Michael Solana at Wired on the dearth of utopian visions in science fiction and how it's encouraging technophobia:
"Science fiction has always built our culture powerful frameworks for thinking about the future. Computer sensors, “electronic paper,” digital newspapers, biological cloning, interactive television, robots, remote operation, and even the Walkman each appeared in fiction before they breached our physical reality."
But lately not so much - s.f. movies and s.f. novels alike have been relentlessly dysphoric about the immediate future, imaging disaster or dictatorship of one kind or another:
"Our dystopian obsession has grown up in our nightmares as a true monster, which can only be countered by something truly beautiful. Simply, we need a hero. Our fears are demons in our fiction placing our utopia at risk, but we must not run from them. We must stand up and defeat them. Artificial intelligence, longevity therapy, biotechnology, nuclear energy — it is in our power to create a brilliant world, but we must tell ourselves a story where our tools empower us to do it. To every young writer out there obsessed with genre, consider our slowly coalescing counterculture, and wonder what side of this you’re standing on. Luddites have challenged progress at every crux point in human history. The only thing new is now they’re in vogue, and all our icons are iconoclasts. So it follows here that optimism is the new subversion. It’s daring to care. The time is fit for us to dream again. "
C.f Neal Stephenson's Project Hieroglyph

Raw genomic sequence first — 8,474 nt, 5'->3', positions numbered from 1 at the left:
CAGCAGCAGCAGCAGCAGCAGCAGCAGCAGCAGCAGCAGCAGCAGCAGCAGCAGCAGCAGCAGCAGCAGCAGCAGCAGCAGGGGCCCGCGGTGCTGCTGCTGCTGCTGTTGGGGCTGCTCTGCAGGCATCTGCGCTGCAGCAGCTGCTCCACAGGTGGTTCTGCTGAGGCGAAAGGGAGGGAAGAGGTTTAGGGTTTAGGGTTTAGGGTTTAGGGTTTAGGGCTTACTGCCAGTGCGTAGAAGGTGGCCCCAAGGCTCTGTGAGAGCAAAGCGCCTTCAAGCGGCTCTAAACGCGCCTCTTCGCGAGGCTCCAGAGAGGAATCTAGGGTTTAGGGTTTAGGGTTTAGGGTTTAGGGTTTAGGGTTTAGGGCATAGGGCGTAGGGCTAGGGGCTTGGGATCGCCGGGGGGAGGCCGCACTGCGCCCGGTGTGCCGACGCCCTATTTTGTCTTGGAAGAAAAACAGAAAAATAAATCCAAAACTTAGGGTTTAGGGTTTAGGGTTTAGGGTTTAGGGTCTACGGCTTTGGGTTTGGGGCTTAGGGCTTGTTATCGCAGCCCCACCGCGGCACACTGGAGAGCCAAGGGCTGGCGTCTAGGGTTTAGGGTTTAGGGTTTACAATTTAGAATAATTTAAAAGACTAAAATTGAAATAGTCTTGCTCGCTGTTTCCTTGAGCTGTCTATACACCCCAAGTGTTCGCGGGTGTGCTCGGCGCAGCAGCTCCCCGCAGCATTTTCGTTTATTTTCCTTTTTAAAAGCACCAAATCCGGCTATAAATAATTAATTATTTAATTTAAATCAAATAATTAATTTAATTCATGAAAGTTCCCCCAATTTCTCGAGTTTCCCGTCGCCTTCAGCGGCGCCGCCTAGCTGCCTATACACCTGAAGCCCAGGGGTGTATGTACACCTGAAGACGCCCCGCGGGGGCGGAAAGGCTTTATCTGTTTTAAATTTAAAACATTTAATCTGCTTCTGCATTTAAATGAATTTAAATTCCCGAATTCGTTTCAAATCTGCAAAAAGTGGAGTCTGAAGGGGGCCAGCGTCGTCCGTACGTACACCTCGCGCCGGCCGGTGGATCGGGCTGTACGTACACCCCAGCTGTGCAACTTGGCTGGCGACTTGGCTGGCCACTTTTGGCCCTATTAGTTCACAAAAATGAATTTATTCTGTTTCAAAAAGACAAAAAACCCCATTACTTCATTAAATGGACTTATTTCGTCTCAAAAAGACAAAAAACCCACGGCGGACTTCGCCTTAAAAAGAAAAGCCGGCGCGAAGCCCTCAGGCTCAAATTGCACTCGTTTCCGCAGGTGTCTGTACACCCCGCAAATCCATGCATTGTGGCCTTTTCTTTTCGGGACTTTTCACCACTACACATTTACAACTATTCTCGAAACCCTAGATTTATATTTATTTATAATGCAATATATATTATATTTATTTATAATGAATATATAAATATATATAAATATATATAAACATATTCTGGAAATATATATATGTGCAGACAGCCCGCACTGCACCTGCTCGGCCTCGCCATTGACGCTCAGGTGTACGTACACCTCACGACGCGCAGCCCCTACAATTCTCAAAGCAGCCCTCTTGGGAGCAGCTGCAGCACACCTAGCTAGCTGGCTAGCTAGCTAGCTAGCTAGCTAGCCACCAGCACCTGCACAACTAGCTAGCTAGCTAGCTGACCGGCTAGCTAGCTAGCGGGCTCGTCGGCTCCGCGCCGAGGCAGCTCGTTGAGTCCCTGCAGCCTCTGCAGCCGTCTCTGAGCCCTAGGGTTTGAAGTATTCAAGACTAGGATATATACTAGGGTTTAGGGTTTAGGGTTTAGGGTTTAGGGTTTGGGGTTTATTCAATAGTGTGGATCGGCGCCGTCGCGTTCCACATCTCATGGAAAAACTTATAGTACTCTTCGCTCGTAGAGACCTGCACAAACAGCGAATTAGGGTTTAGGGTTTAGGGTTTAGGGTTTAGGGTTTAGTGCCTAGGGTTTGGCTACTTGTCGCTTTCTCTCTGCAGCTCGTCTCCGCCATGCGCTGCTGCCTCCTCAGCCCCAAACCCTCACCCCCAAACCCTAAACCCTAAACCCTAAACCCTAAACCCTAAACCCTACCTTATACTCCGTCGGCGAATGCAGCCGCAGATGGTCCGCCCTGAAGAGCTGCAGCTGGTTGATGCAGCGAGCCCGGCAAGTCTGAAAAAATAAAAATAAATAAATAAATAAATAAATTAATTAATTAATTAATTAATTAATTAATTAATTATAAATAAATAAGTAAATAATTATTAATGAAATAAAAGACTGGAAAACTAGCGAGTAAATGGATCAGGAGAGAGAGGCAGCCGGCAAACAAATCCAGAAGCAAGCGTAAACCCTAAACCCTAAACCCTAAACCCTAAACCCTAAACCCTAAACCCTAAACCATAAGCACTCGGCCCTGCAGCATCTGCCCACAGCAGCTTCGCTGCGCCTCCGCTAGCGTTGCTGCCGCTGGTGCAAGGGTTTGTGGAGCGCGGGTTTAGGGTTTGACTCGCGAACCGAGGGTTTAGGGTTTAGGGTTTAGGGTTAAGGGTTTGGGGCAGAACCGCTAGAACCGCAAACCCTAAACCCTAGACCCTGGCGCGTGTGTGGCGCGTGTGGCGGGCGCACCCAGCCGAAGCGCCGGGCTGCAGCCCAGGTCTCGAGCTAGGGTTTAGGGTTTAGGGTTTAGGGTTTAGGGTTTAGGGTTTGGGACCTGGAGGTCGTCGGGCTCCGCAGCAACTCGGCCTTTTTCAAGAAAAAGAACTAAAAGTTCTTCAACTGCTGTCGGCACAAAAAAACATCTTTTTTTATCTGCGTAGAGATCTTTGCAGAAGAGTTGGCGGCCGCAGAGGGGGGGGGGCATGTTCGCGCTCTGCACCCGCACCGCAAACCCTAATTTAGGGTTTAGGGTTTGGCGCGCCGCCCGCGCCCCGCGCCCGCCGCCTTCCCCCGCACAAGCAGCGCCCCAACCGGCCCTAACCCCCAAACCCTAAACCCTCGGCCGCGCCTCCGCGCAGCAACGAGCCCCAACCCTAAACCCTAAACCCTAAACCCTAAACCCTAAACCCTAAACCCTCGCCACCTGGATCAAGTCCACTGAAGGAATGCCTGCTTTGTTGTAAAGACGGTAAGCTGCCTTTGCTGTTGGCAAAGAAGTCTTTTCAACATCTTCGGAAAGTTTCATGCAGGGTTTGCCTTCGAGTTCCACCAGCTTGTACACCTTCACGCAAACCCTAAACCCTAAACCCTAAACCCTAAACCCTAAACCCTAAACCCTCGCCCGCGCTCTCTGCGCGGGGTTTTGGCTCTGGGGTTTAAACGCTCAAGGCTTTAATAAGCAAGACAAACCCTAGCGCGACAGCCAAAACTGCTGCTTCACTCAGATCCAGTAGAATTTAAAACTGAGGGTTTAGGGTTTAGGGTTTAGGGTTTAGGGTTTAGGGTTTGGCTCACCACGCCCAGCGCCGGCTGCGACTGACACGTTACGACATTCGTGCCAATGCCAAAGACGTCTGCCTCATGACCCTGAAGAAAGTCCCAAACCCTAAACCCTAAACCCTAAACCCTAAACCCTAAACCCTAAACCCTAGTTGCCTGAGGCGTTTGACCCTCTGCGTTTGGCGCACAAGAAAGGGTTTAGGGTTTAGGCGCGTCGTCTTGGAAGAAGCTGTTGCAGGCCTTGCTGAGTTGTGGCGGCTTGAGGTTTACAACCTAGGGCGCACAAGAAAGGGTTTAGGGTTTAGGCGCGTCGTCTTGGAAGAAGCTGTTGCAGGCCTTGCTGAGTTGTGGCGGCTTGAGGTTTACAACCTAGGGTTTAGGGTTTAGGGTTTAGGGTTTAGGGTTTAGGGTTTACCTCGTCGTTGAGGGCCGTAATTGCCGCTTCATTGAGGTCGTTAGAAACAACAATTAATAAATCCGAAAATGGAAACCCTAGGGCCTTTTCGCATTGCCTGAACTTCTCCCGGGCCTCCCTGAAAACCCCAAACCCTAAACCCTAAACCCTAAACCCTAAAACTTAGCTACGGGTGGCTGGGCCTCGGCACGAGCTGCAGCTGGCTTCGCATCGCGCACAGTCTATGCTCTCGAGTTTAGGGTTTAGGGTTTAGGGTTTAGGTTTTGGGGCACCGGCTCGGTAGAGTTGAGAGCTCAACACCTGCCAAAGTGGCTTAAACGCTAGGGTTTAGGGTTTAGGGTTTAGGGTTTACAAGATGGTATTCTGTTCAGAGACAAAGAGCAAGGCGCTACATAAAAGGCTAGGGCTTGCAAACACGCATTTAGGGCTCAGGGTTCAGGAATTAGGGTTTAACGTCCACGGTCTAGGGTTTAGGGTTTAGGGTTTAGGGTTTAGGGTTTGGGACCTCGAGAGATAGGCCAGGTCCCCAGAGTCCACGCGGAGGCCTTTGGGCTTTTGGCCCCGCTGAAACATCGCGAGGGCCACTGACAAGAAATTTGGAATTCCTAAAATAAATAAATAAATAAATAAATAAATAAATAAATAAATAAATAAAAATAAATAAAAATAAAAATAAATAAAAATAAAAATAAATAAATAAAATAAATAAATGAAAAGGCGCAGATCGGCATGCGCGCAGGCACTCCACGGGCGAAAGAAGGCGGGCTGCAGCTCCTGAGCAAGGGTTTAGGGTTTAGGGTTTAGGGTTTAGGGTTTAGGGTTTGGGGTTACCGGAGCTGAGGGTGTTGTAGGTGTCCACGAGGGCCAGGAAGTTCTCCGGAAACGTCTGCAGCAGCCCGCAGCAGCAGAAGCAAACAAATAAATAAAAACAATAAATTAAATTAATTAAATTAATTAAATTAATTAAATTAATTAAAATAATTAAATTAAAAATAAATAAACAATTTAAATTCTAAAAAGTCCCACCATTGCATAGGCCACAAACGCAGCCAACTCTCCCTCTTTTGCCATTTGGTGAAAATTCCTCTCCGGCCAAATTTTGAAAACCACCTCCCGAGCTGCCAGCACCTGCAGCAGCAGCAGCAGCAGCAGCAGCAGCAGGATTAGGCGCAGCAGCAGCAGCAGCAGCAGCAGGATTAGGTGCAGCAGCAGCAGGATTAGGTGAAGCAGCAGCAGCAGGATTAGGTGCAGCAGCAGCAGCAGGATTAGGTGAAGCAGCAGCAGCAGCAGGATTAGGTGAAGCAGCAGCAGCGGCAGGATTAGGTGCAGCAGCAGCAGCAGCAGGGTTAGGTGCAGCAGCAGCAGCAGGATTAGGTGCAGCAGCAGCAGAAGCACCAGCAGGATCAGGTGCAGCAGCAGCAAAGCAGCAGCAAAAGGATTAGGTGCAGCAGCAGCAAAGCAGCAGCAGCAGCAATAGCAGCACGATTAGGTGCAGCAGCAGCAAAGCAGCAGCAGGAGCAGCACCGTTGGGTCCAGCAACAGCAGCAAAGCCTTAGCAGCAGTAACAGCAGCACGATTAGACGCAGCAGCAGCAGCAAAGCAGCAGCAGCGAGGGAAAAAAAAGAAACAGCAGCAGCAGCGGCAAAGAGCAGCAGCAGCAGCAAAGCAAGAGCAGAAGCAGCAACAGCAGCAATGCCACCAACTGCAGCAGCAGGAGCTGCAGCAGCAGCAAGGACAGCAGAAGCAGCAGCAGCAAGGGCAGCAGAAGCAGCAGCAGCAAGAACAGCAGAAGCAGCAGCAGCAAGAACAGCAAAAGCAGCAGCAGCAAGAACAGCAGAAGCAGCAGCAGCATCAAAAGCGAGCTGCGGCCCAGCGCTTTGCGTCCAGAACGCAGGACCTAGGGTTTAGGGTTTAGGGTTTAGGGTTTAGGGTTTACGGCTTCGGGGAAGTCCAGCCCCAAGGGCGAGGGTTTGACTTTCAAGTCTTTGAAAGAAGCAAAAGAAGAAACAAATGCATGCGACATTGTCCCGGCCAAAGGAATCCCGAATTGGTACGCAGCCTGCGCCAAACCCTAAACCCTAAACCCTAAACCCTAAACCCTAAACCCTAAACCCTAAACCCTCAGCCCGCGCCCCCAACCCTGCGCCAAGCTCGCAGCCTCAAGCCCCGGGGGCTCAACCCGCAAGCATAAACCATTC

"The idea is to get SF writers to contribute pieces to an anthology. These pieces would all be throwbacks, in a manner of speaking, to 1950′s-style SF, in that they would depict futures in which Big Stuff Got Done. We would avoid hackers, hyperspace, and holocausts. The ideal subject matter would be an innovation that a young, modern-day engineer could make substantial progress on during his or her career."
After the last week, or several weeks, it's hard to feel gung-ho about the way things are going, like rebooting Progress would just be just a matter of will and having the right sunny- side attitude.
Still - going beyond the specfic surfeit of dystopian-future and apocalyptic-cataclysm entertainments on the big and small screen that Solana addresses - in more general terms I for one am well past exhaustion point with all the "darkness"-vibed, paranoid-visioned, relentlessly downbeat TV of the last several years (House of Cards, Homeland, Breaking Bad, True Detective, Rectify, Top of the Lake etc). Regardless of how well-written, well-acted, well-filmed and otherwise aesthetically fully-realised/absorbing these shows are, it all adds up to a panorama of glum. (Even things that could be inspiring, like Masters of Sex, have been oddly morose this season). Can't be helpful to a sense of one' s agency or just simple ability to carry on to have these same points (powerlessness, malign and ruthless forces out of anyone's reach being in control, endless corruption, injustice and depravity etc etc ) so relentlessly banged away at... Not that one necessarily wants a bunch of heart-warming entertainments about decent, good-hearted folk struggling to do something constructive.... but "dark = deep", give it a rest, chaps....